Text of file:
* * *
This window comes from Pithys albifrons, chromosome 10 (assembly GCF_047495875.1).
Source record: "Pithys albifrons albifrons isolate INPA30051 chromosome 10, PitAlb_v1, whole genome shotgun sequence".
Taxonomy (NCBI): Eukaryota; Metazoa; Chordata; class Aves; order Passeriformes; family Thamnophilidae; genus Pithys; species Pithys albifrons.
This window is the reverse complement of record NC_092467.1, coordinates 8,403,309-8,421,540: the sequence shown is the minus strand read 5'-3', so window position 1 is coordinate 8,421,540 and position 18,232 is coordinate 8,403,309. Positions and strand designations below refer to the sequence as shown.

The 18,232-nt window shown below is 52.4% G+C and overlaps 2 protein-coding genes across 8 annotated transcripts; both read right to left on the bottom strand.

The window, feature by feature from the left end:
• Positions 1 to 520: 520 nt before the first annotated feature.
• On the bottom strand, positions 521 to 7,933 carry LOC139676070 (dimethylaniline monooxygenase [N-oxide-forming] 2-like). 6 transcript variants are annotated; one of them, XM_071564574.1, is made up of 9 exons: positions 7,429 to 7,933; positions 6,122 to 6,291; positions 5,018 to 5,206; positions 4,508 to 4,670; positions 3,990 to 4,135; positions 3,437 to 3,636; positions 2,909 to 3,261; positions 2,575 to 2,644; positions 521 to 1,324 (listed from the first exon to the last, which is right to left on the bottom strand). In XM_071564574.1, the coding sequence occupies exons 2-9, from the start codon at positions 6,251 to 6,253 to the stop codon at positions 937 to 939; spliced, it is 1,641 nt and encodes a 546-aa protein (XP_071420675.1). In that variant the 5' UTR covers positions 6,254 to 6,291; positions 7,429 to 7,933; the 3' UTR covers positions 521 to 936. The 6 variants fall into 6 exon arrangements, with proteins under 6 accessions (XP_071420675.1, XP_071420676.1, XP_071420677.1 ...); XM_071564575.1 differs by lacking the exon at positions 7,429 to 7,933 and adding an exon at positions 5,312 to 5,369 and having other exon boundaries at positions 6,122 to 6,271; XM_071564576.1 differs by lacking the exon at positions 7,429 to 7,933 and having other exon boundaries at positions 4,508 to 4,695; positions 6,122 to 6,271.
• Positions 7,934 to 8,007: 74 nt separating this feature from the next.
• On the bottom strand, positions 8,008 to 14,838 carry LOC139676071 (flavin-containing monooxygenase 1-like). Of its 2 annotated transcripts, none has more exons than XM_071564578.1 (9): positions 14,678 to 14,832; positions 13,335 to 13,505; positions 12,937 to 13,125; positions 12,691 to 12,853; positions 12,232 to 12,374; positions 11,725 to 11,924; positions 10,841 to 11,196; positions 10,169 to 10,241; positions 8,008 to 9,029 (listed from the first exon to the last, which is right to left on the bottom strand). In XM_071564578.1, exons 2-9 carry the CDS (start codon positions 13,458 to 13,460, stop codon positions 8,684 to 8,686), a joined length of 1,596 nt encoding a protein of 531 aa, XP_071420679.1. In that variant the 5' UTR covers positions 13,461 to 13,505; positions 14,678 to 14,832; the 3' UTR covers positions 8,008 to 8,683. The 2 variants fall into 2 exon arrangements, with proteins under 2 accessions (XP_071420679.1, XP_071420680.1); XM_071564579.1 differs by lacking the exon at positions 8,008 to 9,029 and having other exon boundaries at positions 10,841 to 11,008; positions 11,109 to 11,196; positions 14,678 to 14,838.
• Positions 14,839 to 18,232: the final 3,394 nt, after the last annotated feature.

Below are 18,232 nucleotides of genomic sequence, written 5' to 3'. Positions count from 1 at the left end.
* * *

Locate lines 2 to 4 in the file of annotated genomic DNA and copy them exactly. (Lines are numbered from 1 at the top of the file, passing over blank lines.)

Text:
Source record: "Pithys albifrons albifrons isolate INPA30051 chromosome 10, PitAlb_v1, whole genome shotgun sequence".
Taxonomy (NCBI): Eukaryota; Metazoa; Chordata; class Aves; order Passeriformes; family Thamnophilidae; genus Pithys; species Pithys albifrons.
This window is the reverse complement of record NC_092467.1, coordinates 8,403,309-8,421,540: the sequence shown is the minus strand read 5'-3', so window position 1 is coordinate 8,421,540 and position 18,232 is coordinate 8,403,309. Positions and strand designations below refer to the sequence as shown.